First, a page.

John C. Portman, Jr., architect who reshaped Downtown, dead at 93

Portman

John C. Portman Jr., the renowned architect, developer and artist who reshaped Downtown Atlanta, died Dec. 29, according to his firm, John Portman & Associates.

Portman, a longtime Sandy Springs resident, was 93.

Portman also was among the group of civic leaders who steered Atlanta’s “city too busy to hate” philosophy in the Civil Rights era, quietly pressing for racial integration while aiming to avoid protests or riots. His AmericasMart featured the city’s first two integrated restaurants, according to the memorial website.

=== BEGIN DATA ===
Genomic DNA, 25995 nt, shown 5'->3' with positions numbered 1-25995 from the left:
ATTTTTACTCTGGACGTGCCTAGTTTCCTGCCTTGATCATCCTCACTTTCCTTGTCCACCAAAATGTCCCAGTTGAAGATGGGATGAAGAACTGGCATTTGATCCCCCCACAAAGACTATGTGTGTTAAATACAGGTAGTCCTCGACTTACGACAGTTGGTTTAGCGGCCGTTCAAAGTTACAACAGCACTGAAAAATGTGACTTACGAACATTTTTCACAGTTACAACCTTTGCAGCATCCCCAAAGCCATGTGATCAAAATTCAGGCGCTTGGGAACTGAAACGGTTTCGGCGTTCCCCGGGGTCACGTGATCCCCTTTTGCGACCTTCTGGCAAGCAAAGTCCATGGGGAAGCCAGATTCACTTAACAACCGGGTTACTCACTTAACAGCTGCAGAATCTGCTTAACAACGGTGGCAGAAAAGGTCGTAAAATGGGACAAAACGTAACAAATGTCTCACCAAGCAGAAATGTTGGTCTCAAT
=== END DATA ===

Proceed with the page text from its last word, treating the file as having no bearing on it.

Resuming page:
The Hyatt Regency and Peachtree Center.

Portman first gained notice in the early 1960s for building what is now known as the AmericasMart trade complex in Atlanta, according to a memorial website, created by John Portman & Associates, at jcp-legacy.com. He then began the sprawling Peachtree Center complex, known for its blue-domed Hyatt Regency Hotel, and the Westin Peachtree Plaza  in Downtown.

He soon became globally famous, designing and construction similar complexes around the county and the world, including the iconic Bonaventure Hotel in Los Angeles, Embarcadero Center in San Francisco and Tomorrow Square in Shanghai.

Read more about Portman’s legacy at Reporter Newspapers.

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